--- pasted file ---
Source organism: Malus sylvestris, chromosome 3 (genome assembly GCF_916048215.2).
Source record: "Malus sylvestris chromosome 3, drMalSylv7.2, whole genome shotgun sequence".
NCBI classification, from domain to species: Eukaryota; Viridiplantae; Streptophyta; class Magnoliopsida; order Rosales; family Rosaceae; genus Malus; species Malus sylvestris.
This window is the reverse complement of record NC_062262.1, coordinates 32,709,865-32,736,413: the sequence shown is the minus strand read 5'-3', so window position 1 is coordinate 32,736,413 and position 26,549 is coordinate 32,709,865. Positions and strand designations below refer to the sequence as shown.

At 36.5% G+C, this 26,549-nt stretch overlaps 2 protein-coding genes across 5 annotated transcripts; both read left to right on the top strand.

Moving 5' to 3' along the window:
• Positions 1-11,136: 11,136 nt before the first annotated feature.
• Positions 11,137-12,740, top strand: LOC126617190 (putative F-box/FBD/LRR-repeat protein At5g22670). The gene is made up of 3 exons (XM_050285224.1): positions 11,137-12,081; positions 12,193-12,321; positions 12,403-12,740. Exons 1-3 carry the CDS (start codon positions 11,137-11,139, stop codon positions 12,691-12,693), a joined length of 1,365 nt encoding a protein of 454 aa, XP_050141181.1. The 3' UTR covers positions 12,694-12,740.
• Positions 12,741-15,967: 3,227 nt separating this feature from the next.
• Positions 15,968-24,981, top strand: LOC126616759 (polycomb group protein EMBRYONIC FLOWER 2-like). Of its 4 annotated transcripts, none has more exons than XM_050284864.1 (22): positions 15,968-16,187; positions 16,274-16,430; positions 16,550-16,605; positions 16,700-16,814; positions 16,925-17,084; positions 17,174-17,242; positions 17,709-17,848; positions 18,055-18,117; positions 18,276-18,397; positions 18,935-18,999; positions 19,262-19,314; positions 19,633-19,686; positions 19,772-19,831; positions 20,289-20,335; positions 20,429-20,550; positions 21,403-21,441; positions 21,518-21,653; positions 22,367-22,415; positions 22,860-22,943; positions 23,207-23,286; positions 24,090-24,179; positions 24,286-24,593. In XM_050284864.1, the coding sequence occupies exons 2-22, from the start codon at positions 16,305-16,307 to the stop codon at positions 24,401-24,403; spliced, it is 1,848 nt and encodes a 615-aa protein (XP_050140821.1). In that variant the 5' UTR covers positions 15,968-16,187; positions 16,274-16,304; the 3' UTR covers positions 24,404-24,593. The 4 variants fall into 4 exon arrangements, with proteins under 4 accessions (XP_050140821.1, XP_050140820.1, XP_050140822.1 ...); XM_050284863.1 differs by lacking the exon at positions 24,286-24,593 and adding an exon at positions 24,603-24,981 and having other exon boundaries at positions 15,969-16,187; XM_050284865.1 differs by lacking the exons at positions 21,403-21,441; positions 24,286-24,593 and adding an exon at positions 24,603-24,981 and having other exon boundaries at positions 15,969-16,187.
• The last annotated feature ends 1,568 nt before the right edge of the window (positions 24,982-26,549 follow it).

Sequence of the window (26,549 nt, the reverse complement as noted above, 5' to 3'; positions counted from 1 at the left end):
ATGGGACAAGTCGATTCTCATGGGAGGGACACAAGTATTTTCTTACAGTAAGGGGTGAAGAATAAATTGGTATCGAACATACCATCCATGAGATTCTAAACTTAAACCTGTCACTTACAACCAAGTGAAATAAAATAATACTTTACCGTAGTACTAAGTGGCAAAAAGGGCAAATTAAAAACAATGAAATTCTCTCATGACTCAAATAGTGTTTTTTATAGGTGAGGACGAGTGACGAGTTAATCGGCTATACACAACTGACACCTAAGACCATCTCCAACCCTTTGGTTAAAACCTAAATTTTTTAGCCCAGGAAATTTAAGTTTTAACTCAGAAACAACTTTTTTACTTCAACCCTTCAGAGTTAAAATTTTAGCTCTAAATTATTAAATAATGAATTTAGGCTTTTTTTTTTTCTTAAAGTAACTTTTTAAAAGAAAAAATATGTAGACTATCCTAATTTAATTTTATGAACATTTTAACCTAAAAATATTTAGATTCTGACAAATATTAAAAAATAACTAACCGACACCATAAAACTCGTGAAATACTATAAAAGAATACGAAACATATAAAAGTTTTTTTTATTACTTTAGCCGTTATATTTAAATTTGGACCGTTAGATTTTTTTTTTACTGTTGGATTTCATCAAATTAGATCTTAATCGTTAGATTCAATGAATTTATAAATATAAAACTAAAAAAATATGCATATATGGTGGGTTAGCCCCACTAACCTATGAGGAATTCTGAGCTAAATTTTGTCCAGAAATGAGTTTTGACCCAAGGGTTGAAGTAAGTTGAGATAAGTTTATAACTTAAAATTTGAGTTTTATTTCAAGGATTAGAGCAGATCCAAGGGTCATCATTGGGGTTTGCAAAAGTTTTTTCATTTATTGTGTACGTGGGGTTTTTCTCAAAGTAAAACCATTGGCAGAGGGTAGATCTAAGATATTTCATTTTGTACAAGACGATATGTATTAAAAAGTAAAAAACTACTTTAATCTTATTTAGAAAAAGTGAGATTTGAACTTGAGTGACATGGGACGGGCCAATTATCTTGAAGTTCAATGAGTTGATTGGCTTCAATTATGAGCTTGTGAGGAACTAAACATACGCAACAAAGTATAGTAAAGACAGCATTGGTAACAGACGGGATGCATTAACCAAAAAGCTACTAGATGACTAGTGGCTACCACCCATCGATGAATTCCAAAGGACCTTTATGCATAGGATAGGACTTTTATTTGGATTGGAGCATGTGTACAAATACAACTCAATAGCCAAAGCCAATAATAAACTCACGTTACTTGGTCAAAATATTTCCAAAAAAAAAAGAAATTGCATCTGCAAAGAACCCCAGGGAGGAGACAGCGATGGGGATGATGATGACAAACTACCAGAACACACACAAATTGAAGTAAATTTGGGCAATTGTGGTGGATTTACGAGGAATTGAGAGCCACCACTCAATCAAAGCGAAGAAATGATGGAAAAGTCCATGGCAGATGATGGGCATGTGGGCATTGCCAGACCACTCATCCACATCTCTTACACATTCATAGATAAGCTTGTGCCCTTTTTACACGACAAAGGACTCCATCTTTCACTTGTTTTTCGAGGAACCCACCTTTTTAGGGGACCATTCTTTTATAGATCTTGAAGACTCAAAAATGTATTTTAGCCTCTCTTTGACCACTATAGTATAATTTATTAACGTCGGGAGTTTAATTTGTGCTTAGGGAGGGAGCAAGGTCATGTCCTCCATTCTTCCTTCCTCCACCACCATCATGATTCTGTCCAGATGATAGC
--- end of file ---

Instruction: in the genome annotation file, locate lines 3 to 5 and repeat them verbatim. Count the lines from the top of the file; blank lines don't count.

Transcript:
NCBI classification, from domain to species: Eukaryota; Viridiplantae; Streptophyta; class Magnoliopsida; order Rosales; family Rosaceae; genus Malus; species Malus sylvestris.
This window is the reverse complement of record NC_062262.1, coordinates 32,709,865-32,736,413: the sequence shown is the minus strand read 5'-3', so window position 1 is coordinate 32,736,413 and position 26,549 is coordinate 32,709,865. Positions and strand designations below refer to the sequence as shown.

At 36.5% G+C, this 26,549-nt stretch overlaps 2 protein-coding genes across 5 annotated transcripts; both read left to right on the top strand.